But since then, China has unleashed dreams of emerging as a leading technological innovator. That’s exhibited by ambitious plans like the $2.1 billion artificial intelligence (AI) development park in Beijing and “Made in China 2025.” A strategic plan first released in 2015, the Made in China road map lays down targets requiring the domestic manufacture of core contents, especially in high-tech fields, to reach 40 percent by 2020 and 70 percent by 2025.

And till these investments yield fully homegrown innovations in industries like the auto sector, China is assisting its domestic firms in finding global partners instead of simply copying from them.

Legislation is one way in which the state helps. In May 2018, China relaxed its rules on auto sector investment to encourage more cooperation between Chinese and foreign companies. State support through bilateral pacts is another tool in China’s arsenal.

China and the European Commission are partnering under the latter’s Horizon 2020 research and development initiative that has aviation and transport as key focus areas. The project earmarks €80 billion in investment capital over a seven-year period, pairing European and foreign R&D entities. More than 350 Chinese entities have already signed up under this project. Both sides benefit from such agreements with Chinese players bringing a lot to the table, including “vast amounts of user data, market-specific knowledge and infrastructure,” says Dr. Philippe Vialatte, head of the Science and Technology Section at the Delegation of the European Union to China.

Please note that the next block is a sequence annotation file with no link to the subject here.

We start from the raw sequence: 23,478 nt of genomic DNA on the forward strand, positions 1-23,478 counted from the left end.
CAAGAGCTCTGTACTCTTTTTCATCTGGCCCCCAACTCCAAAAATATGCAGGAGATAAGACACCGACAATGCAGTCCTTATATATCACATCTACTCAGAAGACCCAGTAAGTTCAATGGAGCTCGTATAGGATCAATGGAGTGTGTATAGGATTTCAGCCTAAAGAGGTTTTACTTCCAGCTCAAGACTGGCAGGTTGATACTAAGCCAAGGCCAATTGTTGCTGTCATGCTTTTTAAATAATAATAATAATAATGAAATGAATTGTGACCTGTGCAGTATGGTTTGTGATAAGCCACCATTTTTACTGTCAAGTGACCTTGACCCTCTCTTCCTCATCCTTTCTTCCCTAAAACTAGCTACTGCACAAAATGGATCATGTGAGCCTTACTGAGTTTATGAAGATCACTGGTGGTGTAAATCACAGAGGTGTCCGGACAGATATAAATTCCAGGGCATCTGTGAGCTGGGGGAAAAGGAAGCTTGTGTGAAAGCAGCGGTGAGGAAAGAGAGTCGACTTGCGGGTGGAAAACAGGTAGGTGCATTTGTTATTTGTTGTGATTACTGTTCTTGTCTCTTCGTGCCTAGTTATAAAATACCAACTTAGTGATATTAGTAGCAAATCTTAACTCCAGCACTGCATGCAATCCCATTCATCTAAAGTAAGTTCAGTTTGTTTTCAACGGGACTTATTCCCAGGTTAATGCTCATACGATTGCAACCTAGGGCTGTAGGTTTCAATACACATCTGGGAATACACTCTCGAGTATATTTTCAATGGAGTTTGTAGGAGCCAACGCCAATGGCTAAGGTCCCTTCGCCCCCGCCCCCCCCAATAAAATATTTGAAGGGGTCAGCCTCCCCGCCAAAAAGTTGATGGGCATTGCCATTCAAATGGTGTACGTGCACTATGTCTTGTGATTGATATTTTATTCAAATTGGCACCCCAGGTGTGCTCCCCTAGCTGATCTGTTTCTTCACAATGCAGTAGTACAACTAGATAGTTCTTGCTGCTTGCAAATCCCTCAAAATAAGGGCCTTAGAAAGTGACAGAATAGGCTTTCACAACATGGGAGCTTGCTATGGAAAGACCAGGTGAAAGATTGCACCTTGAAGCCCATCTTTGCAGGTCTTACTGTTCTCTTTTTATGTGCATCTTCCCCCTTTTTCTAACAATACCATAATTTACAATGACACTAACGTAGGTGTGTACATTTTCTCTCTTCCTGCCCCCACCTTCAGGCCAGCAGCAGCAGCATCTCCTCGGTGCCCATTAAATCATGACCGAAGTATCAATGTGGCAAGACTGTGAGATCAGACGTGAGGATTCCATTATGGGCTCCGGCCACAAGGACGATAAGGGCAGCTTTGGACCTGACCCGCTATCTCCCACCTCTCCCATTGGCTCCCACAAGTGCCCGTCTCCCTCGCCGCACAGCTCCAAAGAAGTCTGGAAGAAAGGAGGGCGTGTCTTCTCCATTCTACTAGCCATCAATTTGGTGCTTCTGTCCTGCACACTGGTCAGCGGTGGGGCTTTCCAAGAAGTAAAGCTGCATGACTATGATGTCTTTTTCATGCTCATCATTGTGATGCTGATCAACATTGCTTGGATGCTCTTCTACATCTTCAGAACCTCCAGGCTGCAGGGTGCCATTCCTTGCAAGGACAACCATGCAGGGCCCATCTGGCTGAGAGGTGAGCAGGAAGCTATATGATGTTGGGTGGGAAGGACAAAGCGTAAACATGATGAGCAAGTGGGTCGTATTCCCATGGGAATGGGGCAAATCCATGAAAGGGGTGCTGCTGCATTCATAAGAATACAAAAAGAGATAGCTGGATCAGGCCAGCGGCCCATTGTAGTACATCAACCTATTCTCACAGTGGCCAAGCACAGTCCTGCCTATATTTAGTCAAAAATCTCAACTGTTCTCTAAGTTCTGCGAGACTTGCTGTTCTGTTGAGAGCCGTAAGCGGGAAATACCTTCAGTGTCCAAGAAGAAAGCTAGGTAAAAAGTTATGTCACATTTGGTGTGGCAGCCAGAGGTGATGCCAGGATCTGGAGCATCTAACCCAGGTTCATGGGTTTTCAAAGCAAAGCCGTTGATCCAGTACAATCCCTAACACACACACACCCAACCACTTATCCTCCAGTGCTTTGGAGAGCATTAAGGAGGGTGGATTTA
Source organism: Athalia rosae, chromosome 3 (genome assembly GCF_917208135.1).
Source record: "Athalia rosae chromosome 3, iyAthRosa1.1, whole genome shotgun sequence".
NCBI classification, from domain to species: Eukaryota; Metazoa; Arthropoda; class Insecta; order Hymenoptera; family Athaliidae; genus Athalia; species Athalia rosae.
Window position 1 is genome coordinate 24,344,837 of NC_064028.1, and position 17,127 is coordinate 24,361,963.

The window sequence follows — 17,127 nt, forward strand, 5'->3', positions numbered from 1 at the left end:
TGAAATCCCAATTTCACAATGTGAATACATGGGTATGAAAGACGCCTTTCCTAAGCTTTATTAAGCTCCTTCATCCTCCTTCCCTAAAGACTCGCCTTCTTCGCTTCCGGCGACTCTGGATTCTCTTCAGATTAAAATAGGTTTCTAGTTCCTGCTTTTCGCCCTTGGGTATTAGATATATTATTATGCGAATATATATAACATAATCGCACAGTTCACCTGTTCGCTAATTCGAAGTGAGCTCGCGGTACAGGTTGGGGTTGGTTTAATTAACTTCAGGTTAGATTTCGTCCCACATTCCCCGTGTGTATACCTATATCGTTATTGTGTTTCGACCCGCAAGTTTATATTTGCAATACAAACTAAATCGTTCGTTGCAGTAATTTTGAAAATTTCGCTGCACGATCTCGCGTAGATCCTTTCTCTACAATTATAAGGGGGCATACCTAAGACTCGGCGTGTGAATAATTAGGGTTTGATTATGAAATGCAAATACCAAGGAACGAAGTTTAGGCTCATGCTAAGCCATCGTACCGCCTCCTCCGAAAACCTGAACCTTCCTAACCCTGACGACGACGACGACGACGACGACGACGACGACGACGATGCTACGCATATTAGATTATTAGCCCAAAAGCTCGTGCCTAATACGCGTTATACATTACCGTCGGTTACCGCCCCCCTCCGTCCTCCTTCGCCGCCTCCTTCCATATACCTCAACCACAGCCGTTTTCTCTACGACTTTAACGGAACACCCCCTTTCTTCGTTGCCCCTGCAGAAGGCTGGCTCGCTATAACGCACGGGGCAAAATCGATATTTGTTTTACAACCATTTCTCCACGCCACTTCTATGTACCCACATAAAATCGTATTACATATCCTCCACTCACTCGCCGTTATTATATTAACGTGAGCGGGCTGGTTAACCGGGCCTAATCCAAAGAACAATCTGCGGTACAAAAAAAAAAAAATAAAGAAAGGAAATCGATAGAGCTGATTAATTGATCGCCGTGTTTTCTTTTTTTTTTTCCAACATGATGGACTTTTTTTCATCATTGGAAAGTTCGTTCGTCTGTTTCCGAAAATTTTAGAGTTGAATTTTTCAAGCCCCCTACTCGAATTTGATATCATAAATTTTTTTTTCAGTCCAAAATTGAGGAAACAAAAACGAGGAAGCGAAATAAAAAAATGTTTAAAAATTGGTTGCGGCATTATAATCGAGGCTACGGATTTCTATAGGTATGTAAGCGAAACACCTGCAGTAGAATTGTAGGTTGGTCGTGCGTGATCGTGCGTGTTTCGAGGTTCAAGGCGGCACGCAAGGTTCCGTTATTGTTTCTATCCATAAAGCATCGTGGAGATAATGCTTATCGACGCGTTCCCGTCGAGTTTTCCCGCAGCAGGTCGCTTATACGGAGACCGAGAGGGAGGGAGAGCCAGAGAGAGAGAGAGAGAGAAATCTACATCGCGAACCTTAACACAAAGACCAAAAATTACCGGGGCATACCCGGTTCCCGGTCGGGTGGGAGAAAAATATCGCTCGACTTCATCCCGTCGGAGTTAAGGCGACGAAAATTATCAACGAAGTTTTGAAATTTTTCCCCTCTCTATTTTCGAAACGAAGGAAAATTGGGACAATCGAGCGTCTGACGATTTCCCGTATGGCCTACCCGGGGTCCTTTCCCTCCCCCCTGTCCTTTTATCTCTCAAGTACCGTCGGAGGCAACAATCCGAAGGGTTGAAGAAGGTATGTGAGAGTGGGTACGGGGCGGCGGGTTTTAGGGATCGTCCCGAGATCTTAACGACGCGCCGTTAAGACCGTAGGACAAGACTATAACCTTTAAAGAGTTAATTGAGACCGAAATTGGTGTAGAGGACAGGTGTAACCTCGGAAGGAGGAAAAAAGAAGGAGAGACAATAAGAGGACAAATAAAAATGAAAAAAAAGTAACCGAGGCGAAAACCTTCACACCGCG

The benefits are mutual in the company-to-company deals too. A year and a half ago, Boston’s Terrafugia had 20 employees. Now, after its partnership with Zhejiang Geely, it has more than 200 globally, says Danielle Kershner, marketing manager at Terrafugia. “While Geely gives Terrafugia bankability and a plethora of companies to collaborate with, Terrafugia has been able to provide Geely with innovation and top-of-the-line engineering in return,” Kershner says.

For the moment, it’s China’s domestic market that is driving the country’s expanded interest in transportation innovation. Launched in May 2018, the National New Energy Vehicle Technology Innovation Center is tasked with coordinating tech advances to capitalize on the growing popularity in new energy vehicles (NEVs) in the country, up 53 percent in sales in 2017 from 2016. By mid-2018, Baidu had produced 100 autonomous buses to be rolled out in tourist spots and airports. “It’s increasingly domestic competition that is acting as rocket fuel for advancing technical capacity,” says Dr. Robyn Klingler-Vidra, lecturer in political economy at King’s College London. And it is unclear how soon China will develop sufficient domestic expertise to need foreign partners less in transportation innovation or whether it will completely dump its traditional practice of reverse-engineering.

But China’s major advances in clean-energy vehicles, and more broadly in cutting-edge areas such as AI, show what it’s capable of. If its new recipe for the transportation sector works out, China could redefine the way we get around.